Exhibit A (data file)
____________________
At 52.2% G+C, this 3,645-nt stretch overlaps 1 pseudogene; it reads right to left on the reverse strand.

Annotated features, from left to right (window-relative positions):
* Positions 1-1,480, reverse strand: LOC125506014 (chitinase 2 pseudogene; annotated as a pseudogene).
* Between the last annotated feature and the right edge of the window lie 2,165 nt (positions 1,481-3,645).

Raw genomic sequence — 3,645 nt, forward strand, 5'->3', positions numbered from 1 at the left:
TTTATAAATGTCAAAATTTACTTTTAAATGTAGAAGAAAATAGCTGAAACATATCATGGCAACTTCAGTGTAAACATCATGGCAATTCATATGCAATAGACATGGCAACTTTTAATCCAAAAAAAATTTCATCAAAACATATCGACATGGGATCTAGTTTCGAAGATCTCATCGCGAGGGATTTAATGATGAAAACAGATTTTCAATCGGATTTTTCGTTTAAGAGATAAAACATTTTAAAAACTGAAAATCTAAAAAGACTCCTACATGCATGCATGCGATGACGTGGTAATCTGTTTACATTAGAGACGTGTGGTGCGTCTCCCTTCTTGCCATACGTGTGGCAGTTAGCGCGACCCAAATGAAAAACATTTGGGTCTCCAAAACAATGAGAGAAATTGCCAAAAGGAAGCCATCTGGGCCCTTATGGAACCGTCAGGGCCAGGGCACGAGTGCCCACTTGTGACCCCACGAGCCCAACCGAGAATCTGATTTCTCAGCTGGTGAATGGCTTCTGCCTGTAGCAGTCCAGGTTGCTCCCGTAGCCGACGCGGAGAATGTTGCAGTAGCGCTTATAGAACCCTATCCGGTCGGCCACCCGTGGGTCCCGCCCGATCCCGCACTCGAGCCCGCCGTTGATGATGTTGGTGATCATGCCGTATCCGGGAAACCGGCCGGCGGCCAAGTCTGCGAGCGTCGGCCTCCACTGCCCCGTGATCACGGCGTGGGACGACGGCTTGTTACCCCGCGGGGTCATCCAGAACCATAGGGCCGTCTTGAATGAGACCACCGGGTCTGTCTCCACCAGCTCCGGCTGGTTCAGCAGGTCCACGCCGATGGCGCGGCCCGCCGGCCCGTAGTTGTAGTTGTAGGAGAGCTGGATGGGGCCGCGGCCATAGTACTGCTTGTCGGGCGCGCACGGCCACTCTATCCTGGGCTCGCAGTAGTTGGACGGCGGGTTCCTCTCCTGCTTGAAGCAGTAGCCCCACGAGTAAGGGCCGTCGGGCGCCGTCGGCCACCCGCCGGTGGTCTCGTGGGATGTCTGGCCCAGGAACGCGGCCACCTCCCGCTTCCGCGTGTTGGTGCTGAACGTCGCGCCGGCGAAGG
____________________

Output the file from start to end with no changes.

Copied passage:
At 52.2% G+C, this 3,645-nt stretch overlaps 1 pseudogene; it reads right to left on the reverse strand.

Annotated features, from left to right (window-relative positions):
* Positions 1-1,480, reverse strand: LOC125506014 (chitinase 2 pseudogene; annotated as a pseudogene).
* Between the last annotated feature and the right edge of the window lie 2,165 nt (positions 1,481-3,645).

Raw genomic sequence — 3,645 nt, forward strand, 5'->3', positions numbered from 1 at the left:
TTTATAAATGTCAAAATTTACTTTTAAATGTAGAAGAAAATAGCTGAAACATATCATGGCAACTTCAGTGTAAACATCATGGCAATTCATATGCAATAGACATGGCAACTTTTAATCCAAAAAAAATTTCATCAAAACATATCGACATGGGATCTAGTTTCGAAGATCTCATCGCGAGGGATTTAATGATGAAAACAGATTTTCAATCGGATTTTTCGTTTAAGAGATAAAACATTTTAAAAACTGAAAATCTAAAAAGACTCCTACATGCATGCATGCGATGACGTGGTAATCTGTTTACATTAGAGACGTGTGGTGCGTCTCCCTTCTTGCCATACGTGTGGCAGTTAGCGCGACCCAAATGAAAAACATTTGGGTCTCCAAAACAATGAGAGAAATTGCCAAAAGGAAGCCATCTGGGCCCTTATGGAACCGTCAGGGCCAGGGCACGAGTGCCCACTTGTGACCCCACGAGCCCAACCGAGAATCTGATTTCTCAGCTGGTGAATGGCTTCTGCCTGTAGCAGTCCAGGTTGCTCCCGTAGCCGACGCGGAGAATGTTGCAGTAGCGCTTATAGAACCCTATCCGGTCGGCCACCCGTGGGTCCCGCCCGATCCCGCACTCGAGCCCGCCGTTGATGATGTTGGTGATCATGCCGTATCCGGGAAACCGGCCGGCGGCCAAGTCTGCGAGCGTCGGCCTCCACTGCCCCGTGATCACGGCGTGGGACGACGGCTTGTTACCCCGCGGGGTCATCCAGAACCATAGGGCCGTCTTGAATGAGACCACCGGGTCTGTCTCCACCAGCTCCGGCTGGTTCAGCAGGTCCACGCCGATGGCGCGGCCCGCCGGCCCGTAGTTGTAGTTGTAGGAGAGCTGGATGGGGCCGCGGCCATAGTACTGCTTGTCGGGCGCGCACGGCCACTCTATCCTGGGCTCGCAGTAGTTGGACGGCGGGTTCCTCTCCTGCTTGAAGCAGTAGCCCCACGAGTAAGGGCCGTCGGGCGCCGTCGGCCACCCGCCGGTGGTCTCGTGGGATGTCTGGCCCAGGAACGCGGCCACCTCCCGCTTCCGCGTGTTGGTGCTGAACGTCGCGCCGGCGAAGG